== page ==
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Bluebird of Happiness

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  • Bluebird of Happiness

    Well - sort of.
    This bird did make me very happy indeed.
    We were walking in a garden and I was photographing flowers, when this bird jumped onto the birdbath very close to us and I snatched a shot. Had the 14-42mm lens on, so this was the best I could do, but I am hoping Ross will confirm that it is a Satin Bowerbird.
    A real treat for us southerners if so.


  • #2
    Re: Bluebird of Happiness

    I'd be worried if I were the fish, I'd say it's in shallow trouble, Lyn.
    My Flickr

    * mark * Wangaratta, Victoria, Australia **
    The OM-D E-M1 Mark II * OM-D M5 MkII * XZ2 * XZ1 * E3
    On post-processing: The camera kneads the dough, PP bakes the bread - Greenhill

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    • #3
      Re: Bluebird of Happiness

      Great capture - especially the detail of face/beak and a catchlight inthe eye woweee BiF next
      .
      .
      [I].
      .
      I Lurve Walking in our Glorious Countryside; Photography;
      Riding Ducati Motorbikes; Reading & Cooking ! ...


      http://www.flickr.com/photos/photomagicf1_chevvy/sets/

      the ONE photo album

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      • #4
        Re: Bluebird of Happiness

        That is a lovely capture of the male Satin Bowerbird (Ptilonorhynchus violaceus).

        We had a male in our yard eating the chook's pellets but he took off when he saw me & not to steal your thunder, but to show the female (assuming it's not a juvenile male) for others seeing this thread, here is the female that came shortly afterwards (as posted in this thread).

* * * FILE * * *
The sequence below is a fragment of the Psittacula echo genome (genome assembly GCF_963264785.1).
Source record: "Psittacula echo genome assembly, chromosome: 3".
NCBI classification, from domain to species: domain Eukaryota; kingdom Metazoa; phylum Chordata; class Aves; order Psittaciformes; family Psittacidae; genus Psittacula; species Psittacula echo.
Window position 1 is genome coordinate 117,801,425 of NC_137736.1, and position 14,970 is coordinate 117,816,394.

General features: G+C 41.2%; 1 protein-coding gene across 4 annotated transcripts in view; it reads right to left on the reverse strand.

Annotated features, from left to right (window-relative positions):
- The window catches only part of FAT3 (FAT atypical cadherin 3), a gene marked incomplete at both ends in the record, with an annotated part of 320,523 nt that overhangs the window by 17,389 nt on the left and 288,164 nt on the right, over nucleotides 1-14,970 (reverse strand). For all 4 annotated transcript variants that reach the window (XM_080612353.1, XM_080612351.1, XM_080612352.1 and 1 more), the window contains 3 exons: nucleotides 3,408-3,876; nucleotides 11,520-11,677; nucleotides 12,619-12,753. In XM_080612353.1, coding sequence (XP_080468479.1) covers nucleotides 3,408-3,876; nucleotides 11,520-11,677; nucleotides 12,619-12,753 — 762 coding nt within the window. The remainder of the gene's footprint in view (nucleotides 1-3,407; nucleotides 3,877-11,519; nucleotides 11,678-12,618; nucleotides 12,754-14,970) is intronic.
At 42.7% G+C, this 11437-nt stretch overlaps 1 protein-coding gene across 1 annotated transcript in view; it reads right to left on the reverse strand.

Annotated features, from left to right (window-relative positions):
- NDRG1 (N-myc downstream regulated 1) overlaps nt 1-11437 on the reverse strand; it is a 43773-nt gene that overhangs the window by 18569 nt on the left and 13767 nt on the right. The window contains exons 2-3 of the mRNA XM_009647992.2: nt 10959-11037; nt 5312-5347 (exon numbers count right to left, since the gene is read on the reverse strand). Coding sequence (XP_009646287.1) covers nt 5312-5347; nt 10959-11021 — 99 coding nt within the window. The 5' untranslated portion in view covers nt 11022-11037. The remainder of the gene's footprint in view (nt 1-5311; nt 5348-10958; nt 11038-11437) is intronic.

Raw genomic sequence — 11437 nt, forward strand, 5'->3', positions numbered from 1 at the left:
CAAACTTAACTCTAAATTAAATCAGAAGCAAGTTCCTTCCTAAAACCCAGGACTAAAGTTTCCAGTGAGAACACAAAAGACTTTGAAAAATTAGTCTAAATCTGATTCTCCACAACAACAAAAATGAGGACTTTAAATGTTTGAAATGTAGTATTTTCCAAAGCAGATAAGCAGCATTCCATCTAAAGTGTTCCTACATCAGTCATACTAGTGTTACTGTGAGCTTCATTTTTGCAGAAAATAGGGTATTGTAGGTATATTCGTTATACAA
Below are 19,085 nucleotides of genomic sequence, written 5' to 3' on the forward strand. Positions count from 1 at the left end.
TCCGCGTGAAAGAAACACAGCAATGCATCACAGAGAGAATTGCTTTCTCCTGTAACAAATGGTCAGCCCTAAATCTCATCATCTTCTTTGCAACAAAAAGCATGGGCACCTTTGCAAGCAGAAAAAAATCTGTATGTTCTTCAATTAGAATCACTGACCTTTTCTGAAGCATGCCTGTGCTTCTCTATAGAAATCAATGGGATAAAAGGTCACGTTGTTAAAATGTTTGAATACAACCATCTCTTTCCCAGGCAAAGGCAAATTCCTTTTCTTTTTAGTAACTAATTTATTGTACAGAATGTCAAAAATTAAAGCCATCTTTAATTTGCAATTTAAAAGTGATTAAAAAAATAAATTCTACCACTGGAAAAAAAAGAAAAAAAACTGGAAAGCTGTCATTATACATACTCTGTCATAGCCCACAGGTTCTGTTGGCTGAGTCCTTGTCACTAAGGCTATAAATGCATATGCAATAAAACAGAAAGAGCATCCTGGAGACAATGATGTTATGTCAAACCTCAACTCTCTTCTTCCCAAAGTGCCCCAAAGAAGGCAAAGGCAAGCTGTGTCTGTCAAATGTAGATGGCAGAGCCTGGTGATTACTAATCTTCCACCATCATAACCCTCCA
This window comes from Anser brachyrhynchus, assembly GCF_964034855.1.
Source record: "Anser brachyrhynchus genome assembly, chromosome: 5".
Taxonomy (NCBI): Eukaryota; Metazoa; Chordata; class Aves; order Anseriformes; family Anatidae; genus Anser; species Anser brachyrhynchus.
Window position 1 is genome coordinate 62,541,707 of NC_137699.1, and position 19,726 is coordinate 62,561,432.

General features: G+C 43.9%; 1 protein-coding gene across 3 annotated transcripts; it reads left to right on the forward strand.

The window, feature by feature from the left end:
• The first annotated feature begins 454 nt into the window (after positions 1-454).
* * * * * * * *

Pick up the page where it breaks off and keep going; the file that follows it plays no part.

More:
Ross
        I fiddle with violins (when I'm not fiddling with a camera).
        Flickr: https://www.flickr.com/photos/ross-the-fiddler/
        Cameras: OM-D E-M1 & Mk II, Olympus Stylus 1, OM-D E-M5.
        Lenses: M.ZD7-14mm f2.8 PRO Lens, M.ZD12-40mm f2.8 PRO Lens, M.ZD40-150mm f2.8 PRO Lens, MC-14, MC-20, M.ZD45mm f1.8, M.ZD12-50, M.ZD60 Macro, M.ZD75-300 Mk II, MMF-3, ZD14-54 II, Sigma 150mm F2.8 APO Macro DG HSM.
        Flashes: FL36R X2, FL50R, FL50.
        Software: Capture One Pro 10 (& Olympus Viewer 3).

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        • #5
          Re: Bluebird of Happiness

          Originally posted by pandora View Post
          I'd be worried if I were the fish, I'd say it's in shallow trouble, Lyn.
          Hi Mark - you always say you don't notice detail, but I am gob-smacked!
          Neither Neil or I noticed the fish - at the time - or when I processed the photo! other shots confirm it is a fish!
          The bird had a great bath with much splashing - showed no interest in the fish at all.